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Mr. M'Naught, Kilmaurs; and other members of the Kilmarnock Burns Club, with whom were Mr. W. Young, R.S.W., Glasgow; Mr. James Stewart, C.E., president of Auckland Burns Club; and Hon. William M'Cullough, M.L.A., specially representing New Zealand. The school children were stationed immediately behind, and on a platform on the right were the choir and instrumental band.
At the conclusion of the Masonic ceremony, Mr. ALFRED AUSTIN delivered the inaugural address—
Mr. Provost, Mrs. Spiers, and townsmen of Irvine, when you invited me to participate in this ceremony, and to unveil the statue of Robert Burns, which you owe to the timely munificence of one of your fellowcitizens, your choice was determined, I can entertain no doubt, far more by the wish to pay respect to the ancient and distinguished office I have the honour to fill than from any estimate, however generous, of my personal claims on your regard. The wise ancients were fond of saying, "Call no man happy till he dies. I should like to supplement that sagacious aphorism by adding, "Call no man famous till he has been dead a hundred years." has shown that the judgment passed on public men by their contemporaries, though sometimes it may turn out to be sound, is not to be relied on until ratified by the dispassionate arbitrament of time. Burns has now undergone that ordeal. He has been dead one hundred years, and, it may safely be affirmed that he stands on a pinnacle of fame from which he will never be displaced. Now, in England, we all have the greatest admiration for Robert Burns. We read him, we study him, many of us know many of his poems by heart; but we know well that the feelings we entertain for Robert Burns are weak and pale compared with those felt for him in Scotland, more especially in this county of Ayr which had the honour of being his birthplace. With you it is a religion, with you it is a perfect passion; and, I confess, it was that that made me hesitate for a time whether I should come here in your midst to talk upon a subject about which you know so much more, and feel so much more deeply, than I can. I know that what recommends Robert Burns to your love is that he has expressed the sentiments, the passions that you all feel, and that in language that you can all understand. Other poets have been the favourite of cliques and classes ; Burns is a universal favourite-he is the favourite of the whole world. And why is this? I believe it to have been because he had the good fortune to be born in a lowly station in life, therefore more near to our mother earth, and better apprehending the enduring passions of the human heart. We sometimes hear of the privileges of birth. Well, for my part, I know of no birth so privileged as that which places a man face to face with the facts of life, which leaves him the freedom of an unconventional mind such as Burns had, and which, moreover, prompts him to express his inward and outward experience in language uncontaminated and untrammelled by literary tradition. It is the greatest fault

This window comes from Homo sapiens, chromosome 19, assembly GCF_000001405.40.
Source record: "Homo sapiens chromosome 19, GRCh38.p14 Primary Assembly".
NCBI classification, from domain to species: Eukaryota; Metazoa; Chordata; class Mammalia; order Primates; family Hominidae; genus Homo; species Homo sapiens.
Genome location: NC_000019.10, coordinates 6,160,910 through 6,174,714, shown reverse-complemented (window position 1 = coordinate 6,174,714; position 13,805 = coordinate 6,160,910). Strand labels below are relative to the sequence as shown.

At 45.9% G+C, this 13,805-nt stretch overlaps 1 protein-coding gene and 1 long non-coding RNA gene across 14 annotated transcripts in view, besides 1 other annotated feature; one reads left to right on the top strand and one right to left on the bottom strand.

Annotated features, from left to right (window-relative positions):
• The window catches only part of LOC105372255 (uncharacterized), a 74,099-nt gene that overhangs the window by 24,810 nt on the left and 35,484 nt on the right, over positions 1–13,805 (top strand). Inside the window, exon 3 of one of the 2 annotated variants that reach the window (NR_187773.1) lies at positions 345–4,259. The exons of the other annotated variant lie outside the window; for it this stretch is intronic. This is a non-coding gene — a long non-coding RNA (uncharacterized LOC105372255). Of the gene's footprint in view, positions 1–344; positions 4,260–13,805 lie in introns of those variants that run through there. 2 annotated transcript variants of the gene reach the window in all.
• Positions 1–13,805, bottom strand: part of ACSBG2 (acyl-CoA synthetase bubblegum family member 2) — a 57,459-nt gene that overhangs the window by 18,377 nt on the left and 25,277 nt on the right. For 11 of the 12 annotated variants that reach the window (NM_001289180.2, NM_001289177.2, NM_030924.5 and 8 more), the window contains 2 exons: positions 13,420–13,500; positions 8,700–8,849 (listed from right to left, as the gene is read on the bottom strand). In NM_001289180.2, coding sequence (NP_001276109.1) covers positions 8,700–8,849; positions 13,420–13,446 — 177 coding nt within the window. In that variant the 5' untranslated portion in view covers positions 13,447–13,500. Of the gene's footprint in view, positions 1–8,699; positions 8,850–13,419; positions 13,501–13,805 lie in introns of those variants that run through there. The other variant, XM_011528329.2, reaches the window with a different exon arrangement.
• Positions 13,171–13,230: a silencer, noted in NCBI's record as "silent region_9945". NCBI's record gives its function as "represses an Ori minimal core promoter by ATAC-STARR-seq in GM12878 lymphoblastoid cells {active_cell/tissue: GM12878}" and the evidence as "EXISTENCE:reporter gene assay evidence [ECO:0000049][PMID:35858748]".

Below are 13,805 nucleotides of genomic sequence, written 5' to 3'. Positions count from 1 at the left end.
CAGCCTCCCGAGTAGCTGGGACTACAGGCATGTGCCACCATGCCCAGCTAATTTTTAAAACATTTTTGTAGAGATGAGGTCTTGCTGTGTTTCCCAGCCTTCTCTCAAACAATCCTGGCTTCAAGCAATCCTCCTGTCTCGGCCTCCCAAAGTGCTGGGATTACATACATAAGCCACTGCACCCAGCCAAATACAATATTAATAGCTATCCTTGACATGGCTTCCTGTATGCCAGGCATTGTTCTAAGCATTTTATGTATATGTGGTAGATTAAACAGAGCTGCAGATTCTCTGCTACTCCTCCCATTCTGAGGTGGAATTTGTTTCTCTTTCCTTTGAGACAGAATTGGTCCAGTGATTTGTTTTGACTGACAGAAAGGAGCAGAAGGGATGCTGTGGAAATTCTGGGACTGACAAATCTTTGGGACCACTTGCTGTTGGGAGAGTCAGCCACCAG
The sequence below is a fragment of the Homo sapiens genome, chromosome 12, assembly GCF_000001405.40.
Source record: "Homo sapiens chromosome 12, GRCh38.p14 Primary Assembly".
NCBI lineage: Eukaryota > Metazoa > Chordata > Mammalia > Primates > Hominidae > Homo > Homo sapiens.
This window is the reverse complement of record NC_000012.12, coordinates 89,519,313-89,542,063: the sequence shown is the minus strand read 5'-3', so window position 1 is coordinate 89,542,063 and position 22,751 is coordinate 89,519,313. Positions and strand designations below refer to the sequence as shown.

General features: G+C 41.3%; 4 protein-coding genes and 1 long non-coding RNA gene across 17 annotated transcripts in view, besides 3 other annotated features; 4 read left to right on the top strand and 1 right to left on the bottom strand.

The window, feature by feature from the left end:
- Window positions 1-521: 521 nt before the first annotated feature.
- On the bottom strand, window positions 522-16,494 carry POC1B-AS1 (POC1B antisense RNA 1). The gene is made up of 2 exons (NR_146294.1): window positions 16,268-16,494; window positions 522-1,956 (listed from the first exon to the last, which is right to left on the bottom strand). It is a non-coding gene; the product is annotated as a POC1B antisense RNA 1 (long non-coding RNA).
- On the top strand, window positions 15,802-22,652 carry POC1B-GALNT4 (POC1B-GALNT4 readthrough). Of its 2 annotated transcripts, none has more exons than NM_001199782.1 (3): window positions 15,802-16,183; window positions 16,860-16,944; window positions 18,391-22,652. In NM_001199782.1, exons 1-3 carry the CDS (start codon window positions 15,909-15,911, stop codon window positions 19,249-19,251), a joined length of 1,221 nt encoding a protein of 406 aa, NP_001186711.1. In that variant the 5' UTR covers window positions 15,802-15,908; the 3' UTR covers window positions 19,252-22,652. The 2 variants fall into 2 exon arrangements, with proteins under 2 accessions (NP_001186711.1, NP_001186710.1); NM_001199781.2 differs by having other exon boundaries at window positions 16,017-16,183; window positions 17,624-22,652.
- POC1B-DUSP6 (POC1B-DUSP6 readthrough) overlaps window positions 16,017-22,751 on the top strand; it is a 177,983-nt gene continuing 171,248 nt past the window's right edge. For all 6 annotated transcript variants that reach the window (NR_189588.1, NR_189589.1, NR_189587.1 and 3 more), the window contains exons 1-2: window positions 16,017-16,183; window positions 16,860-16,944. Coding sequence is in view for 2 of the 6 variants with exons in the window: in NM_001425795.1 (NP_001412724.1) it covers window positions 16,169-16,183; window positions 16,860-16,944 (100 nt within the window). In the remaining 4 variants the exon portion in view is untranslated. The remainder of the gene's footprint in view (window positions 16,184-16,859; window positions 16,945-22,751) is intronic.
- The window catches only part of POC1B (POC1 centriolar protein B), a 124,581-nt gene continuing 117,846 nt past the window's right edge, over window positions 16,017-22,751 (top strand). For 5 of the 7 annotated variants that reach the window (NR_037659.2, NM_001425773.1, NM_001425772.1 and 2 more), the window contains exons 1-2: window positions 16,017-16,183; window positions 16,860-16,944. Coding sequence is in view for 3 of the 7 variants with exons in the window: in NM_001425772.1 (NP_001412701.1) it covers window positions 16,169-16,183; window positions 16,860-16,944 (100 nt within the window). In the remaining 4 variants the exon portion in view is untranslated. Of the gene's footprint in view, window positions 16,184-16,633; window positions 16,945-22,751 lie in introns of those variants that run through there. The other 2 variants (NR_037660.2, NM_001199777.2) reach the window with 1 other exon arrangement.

of English poetry that it is too literary. When Burns was literary he was weak; what he says loses all its power. When he speaks in his mother tongue he is to the manner born, carries everything before him, bears us along unresistingly, delighted, on the stream of his own unsophisticated song. Moreover, his sentiments are as unsophisticated as the language in which they are expressed. Whether it was the fascinating face of nature, the charms, the pangs, or the solace of love; whether it was good fellowship or the duty of patriotism, the moral loftiness of lowly labour,
the indefeasible dignity of man-these are the themes upon which Burns loves to dwell; and, since they are the themes that appeal to every uncorrupted heart, they are the themes on which we love to muse while he
descants upon them. And now you have in this statue, on which I am sure you will look with pleasure, the embodiment of these sentiments. Men of Irvine, guard it as a sacred treasure, hand it down to your children as a priceless and untaxed inheritance. (Loud cheers.)
Mrs. George Spiers was then led forward by the sculptor, and, amid prolonged cheering, unveiled the statue. The conception embodied in the bronze is bold and unconventional. The Poet is represented as if pausing in a journey. His right foot is resting on a stone, and his right hand grasps the end of his plaid, which hangs behind him in graceful folds. His hair is tied behind in the fashion of the last century. The tail coat, long vest, knee-breeches, and thick stockings are copies of the dress actually worn by the class to which Burns belonged a hundred years ago. The statue looks to the south, facing the town, and can be seen from a long distance. Provost BRECKENRIDGE, in accepting the statue, said that, in the words of the Poet Laureate, the Corporation of Irvine would regard it as a sacred treasure to be handed down to their children as a priceless inheritHe spoke not only for the Corporation of the present, but for the Corporations of the future; and those who would fill the places of the present civic rulers would look with pride upon the statue, and would regard with feelings of gratitude the great generosity of Mr. Spiers, who had shown his great admiration and veneration for the Poet Burns, as well as his great affection for his native town, by presenting the statue which had been unveiled. (Applause.)